PHEV ‘problems’ as WLTP pushes models over CO2 limits for incentives
Some vehicle manufacturers who offer plug-in hybrid
electric vehicles (PHEVs) are halting sales of the models in the wake of the
introduction of the Worldwide harmonised Light vehicles Test Procedure (WLTP),
the all-new vehicle emission and MPG testing protocol.
Under the new emissions testing regime, PHEVs are tested
differently than under the previous NEDC procedure. That means that the effect
of the fully-charged electric battery has been reduced, which has pushed
crucial carbon dioxide (CO2) emissions figures above 50g/km. That, in turn,
means they lose the tax benefits gifted to ultra-low emission vehicles in
certain European countries. In the UK, for example, that means higher vehicle
Excise Duty and company car benefit-in-kind tax.
As a result, says Autovista Group, which includes used
car bible Glass’s amongst its stable of publications, Volkswagen, Porsche and
Mercedes-Benz are amongst those that are weighing up the options, such as
fitting a bigger battery or dropping their ranges altogether.
Adding a larger capacity storage unit to the PHEV would
allow it to drop below the crucial CO2 target, according to Autovista Group.
However, the cost involved in doing that, including sourcing of the technology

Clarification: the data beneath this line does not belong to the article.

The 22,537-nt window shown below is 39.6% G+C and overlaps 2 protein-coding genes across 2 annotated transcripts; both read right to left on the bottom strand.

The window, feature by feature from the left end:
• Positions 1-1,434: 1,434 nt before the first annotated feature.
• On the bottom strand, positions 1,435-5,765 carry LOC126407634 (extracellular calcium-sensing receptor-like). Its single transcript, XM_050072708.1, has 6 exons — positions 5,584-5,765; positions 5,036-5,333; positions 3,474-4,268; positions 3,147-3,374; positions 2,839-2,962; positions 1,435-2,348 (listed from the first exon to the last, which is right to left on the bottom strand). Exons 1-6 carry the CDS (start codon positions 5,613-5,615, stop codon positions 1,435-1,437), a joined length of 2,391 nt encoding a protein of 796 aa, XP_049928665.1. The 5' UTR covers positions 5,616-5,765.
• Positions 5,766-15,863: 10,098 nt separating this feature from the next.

and modifying vehicles to take the bigger unit and accept the charge and power
through various components, could prove to be too much in comparison to
discounts offered by governments and smaller sales compared to petrol vehicles.
What’s more, in Germany, many PHEV models tested under
WLTP, have fallen out of the category where they qualified for a €3,000
Volkswagen announced that half of its fleet was not
compliant with WLTP when the new targets launched at the beginning of September
and has since stated that its PHEV models are at the back of the queue.
The company has said it has stopped sales of the Passat
GTE, Europe’s second-best selling PHEV model, and would not offer it again
until at least July 2019 when the entire Passat range will be updated. The
company has also said the same of the Golf GTE.
Porsche has pulled sales of its plug-in hybrid Panamera
and Cayenne models. A spokesman was quoted as saying: “We will not start taking
orders again until the cars are built, the timing of which is not yet confirmed.”
Mercedes-Benz currently has no plug-in hybrids available
to order but will start selling them again within the next two months, starting
with the S-class and E-class models, with the C Class due next year. The
company has said that all would record under the 50g/km target.
However, Mitsubishi, the maker of Europe’s biggest
selling PHEV, the Outlander, has overhauled its model, announcing that it emits
46g/km. The new Outlander plug-in switched to a 2.4-litre petrol engine from a
2.0-litre and increased the size of the battery to 13.8kWh from 12kWh.
Volvo, the maker of the third-best-selling plug-in hybrid
vehicle with the XC60 crossover, sells its plug-in hybrids with WLTP
certification, but its vehicles are rated above 50g/km of CO2.
Germany’s VDA motoring authority highlights how tough the
WLTP is on PHEVs, with its website stating: “These vehicles complete the test
several times. They start up with a full battery. The cycle is repeated until
the battery is empty. The combustion engine operates for a longer time each
cycle. Emissions are measured with each cycle. This is followed by measurement
with an empty battery in which the drive energy originates solely from the
combustion engine and regenerative braking. The CO2 value to be determined is
then calculated as the ratio of the electrical range to the total range.”